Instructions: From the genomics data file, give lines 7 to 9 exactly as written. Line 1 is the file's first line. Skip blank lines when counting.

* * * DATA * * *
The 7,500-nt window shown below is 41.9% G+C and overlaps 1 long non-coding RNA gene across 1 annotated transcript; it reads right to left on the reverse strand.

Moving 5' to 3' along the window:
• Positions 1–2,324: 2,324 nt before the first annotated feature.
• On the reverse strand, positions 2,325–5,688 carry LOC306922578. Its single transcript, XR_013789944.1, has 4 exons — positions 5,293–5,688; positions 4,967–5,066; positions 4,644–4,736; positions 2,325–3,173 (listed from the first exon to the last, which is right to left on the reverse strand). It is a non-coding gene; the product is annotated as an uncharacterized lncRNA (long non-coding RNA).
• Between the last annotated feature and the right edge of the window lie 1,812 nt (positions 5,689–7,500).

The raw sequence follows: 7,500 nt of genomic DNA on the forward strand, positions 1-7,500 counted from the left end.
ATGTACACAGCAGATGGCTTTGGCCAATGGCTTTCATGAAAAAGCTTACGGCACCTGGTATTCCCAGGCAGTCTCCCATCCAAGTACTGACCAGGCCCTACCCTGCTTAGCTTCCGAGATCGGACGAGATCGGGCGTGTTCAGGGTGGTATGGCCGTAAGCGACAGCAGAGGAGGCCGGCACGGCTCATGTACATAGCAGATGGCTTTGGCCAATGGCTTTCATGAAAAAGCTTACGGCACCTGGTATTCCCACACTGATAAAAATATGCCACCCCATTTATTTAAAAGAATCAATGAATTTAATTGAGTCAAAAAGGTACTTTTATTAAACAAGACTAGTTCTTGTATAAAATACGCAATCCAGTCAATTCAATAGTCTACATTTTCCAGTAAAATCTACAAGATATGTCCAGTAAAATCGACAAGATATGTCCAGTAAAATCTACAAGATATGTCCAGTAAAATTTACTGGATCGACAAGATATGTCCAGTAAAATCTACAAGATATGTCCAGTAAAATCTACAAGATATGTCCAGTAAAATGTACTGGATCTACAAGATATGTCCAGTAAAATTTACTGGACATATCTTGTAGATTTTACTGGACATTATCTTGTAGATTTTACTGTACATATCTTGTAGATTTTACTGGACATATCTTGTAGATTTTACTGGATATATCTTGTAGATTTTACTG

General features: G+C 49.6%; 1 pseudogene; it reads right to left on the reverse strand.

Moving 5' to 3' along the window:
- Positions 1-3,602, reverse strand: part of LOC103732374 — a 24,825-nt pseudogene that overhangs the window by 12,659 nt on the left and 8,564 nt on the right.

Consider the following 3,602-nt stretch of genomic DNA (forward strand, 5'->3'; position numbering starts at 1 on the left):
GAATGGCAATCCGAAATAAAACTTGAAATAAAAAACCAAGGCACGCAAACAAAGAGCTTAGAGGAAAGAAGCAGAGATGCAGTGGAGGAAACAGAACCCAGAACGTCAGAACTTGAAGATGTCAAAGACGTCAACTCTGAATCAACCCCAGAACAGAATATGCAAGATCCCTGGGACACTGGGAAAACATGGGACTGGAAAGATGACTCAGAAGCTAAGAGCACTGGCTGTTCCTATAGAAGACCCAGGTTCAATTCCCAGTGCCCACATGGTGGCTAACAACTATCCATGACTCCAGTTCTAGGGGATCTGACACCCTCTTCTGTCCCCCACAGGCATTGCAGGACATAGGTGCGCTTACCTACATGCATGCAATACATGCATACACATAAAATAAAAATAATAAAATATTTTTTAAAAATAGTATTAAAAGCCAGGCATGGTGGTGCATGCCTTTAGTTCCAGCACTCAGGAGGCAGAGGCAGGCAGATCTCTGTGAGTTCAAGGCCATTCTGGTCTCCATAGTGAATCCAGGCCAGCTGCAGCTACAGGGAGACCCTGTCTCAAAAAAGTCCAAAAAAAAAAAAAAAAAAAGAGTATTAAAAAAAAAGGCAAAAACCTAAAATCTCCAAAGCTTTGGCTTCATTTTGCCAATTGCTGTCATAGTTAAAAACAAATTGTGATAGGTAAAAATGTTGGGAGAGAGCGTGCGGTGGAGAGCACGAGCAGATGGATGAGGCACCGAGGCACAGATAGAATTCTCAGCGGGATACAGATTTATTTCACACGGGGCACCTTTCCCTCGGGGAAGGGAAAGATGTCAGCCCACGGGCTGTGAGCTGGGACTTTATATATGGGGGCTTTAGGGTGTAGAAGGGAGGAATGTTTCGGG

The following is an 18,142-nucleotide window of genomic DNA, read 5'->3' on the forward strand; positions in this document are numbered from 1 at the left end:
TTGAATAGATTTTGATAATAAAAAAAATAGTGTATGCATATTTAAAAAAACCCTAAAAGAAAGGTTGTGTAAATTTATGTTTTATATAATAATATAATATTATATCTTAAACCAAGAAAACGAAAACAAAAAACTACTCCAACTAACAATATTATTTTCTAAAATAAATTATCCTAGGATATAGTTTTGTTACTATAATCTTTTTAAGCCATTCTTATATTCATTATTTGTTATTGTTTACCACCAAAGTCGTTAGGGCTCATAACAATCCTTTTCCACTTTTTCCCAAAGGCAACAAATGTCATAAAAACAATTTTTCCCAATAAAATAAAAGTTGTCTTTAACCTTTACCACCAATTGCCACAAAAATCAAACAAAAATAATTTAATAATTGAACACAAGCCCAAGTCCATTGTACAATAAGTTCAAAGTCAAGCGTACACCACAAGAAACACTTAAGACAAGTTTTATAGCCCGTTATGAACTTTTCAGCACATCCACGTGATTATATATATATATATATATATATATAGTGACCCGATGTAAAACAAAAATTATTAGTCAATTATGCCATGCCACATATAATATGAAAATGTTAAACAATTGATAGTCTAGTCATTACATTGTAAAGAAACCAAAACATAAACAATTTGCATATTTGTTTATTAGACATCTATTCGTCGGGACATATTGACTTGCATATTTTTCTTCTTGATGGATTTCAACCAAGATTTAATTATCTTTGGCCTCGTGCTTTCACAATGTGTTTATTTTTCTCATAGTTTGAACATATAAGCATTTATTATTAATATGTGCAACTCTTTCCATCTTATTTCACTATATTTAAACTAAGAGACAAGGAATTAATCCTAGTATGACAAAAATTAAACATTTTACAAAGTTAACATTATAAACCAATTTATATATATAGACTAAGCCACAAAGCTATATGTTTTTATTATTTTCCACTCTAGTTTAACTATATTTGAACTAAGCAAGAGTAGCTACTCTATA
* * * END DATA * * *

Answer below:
ATGTACACAGCAGATGGCTTTGGCCAATGGCTTTCATGAAAAAGCTTACGGCACCTGGTATTCCCAGGCAGTCTCCCATCCAAGTACTGACCAGGCCCTACCCTGCTTAGCTTCCGAGATCGGACGAGATCGGGCGTGTTCAGGGTGGTATGGCCGTAAGCGACAGCAGAGGAGGCCGGCACGGCTCATGTACATAGCAGATGGCTTTGGCCAATGGCTTTCATGAAAAAGCTTACGGCACCTGGTATTCCCACACTGATAAAAATATGCCACCCCATTTATTTAAAAGAATCAATGAATTTAATTGAGTCAAAAAGGTACTTTTATTAAACAAGACTAGTTCTTGTATAAAATACGCAATCCAGTCAATTCAATAGTCTACATTTTCCAGTAAAATCTACAAGATATGTCCAGTAAAATCGACAAGATATGTCCAGTAAAATCTACAAGATATGTCCAGTAAAATTTACTGGATCGACAAGATATGTCCAGTAAAATCTACAAGATATGTCCAGTAAAATCTACAAGATATGTCCAGTAAAATGTACTGGATCTACAAGATATGTCCAGTAAAATTTACTGGACATATCTTGTAGATTTTACTGGACATTATCTTGTAGATTTTACTGTACATATCTTGTAGATTTTACTGGACATATCTTGTAGATTTTACTGGATATATCTTGTAGATTTTACTG

General features: G+C 49.6%; 1 pseudogene; it reads right to left on the reverse strand.

Moving 5' to 3' along the window: